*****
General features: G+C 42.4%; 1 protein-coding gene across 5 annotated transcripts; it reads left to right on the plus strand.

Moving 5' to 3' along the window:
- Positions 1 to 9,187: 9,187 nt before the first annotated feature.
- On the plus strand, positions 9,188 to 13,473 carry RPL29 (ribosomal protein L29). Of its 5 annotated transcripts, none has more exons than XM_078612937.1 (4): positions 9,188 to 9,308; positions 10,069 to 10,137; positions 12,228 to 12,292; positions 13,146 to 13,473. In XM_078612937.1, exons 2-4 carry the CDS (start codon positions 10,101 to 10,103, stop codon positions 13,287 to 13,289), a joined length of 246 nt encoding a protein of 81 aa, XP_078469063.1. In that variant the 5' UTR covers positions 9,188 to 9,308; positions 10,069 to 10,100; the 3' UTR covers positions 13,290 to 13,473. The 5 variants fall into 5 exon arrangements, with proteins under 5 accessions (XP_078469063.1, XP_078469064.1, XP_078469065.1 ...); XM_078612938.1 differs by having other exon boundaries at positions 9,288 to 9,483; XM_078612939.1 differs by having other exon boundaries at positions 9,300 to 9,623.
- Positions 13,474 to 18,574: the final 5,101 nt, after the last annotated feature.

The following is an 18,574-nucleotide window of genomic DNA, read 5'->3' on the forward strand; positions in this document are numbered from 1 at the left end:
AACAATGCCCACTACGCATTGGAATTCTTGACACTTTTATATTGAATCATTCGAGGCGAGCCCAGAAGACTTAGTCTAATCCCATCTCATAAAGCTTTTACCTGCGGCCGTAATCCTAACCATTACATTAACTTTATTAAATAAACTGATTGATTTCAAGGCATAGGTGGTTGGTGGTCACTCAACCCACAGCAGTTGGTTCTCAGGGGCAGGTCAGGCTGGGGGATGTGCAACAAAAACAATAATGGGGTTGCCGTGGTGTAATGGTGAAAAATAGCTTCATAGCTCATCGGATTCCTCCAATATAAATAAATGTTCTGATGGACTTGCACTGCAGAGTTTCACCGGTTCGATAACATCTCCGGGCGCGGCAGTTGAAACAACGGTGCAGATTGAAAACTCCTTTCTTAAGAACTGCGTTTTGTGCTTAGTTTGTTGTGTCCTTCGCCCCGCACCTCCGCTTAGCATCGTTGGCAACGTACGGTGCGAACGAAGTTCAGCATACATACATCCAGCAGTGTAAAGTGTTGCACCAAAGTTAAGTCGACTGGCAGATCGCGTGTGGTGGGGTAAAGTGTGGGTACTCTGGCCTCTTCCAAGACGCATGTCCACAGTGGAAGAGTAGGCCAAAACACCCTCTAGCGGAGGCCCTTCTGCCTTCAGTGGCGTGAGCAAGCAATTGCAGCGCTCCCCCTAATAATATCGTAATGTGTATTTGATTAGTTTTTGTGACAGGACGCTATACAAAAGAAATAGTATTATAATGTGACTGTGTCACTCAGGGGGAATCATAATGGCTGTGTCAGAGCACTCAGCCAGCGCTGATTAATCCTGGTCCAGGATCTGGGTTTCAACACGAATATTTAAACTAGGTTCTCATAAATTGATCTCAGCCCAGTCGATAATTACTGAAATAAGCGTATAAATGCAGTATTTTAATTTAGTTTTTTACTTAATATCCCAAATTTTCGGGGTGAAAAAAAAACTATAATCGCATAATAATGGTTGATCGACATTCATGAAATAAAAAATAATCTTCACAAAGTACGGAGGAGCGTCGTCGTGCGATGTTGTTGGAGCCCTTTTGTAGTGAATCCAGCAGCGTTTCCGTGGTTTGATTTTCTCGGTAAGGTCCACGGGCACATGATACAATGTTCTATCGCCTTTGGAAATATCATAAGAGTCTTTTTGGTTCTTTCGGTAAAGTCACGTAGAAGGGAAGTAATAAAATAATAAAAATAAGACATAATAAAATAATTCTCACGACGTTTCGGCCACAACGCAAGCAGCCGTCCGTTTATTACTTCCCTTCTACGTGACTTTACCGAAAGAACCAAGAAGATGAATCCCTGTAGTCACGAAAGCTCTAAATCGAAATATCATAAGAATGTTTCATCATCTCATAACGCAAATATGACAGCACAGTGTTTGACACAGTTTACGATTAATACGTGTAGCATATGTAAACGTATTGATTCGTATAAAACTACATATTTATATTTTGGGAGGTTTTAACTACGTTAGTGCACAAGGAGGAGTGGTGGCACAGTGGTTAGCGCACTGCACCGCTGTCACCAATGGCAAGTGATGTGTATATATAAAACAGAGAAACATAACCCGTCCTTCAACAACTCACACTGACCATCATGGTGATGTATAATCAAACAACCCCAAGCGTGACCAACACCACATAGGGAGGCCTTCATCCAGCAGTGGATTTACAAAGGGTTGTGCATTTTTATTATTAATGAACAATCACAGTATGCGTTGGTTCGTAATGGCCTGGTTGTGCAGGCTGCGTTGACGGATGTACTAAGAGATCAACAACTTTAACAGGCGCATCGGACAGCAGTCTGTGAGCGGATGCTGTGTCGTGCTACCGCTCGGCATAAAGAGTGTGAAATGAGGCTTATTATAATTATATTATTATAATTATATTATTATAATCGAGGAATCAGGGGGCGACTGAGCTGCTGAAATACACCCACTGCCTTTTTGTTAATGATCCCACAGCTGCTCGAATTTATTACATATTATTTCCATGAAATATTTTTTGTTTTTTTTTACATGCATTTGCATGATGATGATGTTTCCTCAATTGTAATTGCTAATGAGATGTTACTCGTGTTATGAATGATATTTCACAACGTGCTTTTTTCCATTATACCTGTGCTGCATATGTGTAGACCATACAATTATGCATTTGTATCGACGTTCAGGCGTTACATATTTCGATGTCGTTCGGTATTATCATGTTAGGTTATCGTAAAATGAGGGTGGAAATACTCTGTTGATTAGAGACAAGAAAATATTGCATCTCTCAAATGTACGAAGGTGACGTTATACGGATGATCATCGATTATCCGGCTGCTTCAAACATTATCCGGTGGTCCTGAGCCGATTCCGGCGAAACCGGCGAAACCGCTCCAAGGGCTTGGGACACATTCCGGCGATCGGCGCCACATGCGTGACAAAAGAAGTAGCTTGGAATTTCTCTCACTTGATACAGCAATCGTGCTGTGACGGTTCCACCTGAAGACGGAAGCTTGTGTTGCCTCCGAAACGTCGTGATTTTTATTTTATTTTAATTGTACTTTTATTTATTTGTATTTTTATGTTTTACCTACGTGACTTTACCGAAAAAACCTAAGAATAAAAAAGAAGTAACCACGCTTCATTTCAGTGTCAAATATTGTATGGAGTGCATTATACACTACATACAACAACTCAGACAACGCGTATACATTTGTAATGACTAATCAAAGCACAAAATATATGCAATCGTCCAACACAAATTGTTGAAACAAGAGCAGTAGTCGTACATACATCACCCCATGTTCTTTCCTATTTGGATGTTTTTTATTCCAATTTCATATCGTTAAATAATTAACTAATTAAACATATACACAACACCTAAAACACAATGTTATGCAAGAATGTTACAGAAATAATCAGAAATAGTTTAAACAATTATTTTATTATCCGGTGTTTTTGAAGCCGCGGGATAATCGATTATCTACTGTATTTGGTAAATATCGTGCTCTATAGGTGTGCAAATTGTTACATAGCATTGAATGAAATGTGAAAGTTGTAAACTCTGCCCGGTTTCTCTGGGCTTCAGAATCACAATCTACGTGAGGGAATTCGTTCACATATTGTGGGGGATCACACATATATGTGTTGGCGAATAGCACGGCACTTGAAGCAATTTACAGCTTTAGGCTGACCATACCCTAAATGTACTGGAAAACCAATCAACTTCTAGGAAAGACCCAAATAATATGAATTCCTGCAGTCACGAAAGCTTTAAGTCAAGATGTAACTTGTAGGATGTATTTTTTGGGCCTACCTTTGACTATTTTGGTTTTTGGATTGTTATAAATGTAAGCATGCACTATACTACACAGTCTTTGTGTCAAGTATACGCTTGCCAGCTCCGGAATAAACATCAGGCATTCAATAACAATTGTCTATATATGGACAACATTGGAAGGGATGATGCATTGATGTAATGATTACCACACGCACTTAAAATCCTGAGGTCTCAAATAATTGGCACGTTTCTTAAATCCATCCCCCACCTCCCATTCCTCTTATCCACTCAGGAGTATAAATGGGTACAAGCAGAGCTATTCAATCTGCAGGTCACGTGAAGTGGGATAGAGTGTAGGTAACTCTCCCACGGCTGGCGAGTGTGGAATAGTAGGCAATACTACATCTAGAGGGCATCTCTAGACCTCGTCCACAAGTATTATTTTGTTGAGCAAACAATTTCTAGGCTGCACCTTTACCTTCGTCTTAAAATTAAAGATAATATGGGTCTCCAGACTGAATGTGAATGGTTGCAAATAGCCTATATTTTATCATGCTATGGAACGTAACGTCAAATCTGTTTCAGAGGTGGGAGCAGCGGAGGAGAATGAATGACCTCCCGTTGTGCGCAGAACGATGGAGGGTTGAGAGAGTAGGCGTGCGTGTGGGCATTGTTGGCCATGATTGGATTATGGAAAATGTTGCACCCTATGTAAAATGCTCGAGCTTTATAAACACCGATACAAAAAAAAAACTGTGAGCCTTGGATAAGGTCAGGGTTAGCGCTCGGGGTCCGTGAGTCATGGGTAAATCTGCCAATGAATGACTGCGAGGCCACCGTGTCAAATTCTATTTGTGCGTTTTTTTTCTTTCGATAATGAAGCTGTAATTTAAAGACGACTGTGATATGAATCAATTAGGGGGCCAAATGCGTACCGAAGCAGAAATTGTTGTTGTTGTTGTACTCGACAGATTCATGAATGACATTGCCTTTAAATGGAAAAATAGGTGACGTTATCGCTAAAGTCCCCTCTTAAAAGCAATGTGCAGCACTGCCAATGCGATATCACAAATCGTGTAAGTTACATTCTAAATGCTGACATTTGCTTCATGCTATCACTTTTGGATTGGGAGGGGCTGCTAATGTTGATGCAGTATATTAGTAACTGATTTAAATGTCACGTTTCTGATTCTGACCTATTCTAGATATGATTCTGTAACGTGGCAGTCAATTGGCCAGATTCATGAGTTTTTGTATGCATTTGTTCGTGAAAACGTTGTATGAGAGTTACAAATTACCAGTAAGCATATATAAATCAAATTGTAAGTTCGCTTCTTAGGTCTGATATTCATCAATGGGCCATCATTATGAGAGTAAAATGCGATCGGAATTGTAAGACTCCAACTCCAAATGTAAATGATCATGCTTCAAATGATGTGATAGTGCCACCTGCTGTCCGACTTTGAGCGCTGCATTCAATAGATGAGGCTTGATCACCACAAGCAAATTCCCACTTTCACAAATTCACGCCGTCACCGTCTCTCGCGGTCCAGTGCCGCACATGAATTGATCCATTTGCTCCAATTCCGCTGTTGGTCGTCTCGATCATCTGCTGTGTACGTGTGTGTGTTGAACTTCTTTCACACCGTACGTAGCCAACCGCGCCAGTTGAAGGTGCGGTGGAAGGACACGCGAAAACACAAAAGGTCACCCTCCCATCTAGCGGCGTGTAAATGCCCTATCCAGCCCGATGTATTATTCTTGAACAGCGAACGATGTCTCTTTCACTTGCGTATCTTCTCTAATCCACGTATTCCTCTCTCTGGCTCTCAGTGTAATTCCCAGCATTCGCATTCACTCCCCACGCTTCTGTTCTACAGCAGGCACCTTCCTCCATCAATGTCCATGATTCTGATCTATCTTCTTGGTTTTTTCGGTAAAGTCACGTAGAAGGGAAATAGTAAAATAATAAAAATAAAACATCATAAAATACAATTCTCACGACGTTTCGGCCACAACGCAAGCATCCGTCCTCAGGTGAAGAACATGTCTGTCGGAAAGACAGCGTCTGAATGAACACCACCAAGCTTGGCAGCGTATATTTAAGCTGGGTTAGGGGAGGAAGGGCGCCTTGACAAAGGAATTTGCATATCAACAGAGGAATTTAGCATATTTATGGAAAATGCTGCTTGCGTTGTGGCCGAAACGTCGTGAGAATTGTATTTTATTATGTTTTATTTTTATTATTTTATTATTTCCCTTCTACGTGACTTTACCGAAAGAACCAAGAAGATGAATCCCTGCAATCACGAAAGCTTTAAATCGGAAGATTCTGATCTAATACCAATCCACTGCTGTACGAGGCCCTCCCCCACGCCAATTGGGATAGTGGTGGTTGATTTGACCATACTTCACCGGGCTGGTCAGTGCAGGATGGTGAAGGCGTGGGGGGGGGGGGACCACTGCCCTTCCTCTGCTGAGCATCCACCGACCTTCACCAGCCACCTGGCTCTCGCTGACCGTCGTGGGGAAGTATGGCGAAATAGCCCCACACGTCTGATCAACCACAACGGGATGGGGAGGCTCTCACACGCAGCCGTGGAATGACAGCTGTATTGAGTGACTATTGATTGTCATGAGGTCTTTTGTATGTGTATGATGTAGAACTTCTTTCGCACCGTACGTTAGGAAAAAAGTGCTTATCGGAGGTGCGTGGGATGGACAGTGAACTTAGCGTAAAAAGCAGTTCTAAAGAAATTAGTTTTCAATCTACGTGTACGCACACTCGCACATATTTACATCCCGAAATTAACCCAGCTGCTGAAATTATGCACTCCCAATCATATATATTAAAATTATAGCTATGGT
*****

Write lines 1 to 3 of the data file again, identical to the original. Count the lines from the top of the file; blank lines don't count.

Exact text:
General features: G+C 42.4%; 1 protein-coding gene across 5 annotated transcripts; it reads left to right on the plus strand.

Moving 5' to 3' along the window:
- Positions 1 to 9,187: 9,187 nt before the first annotated feature.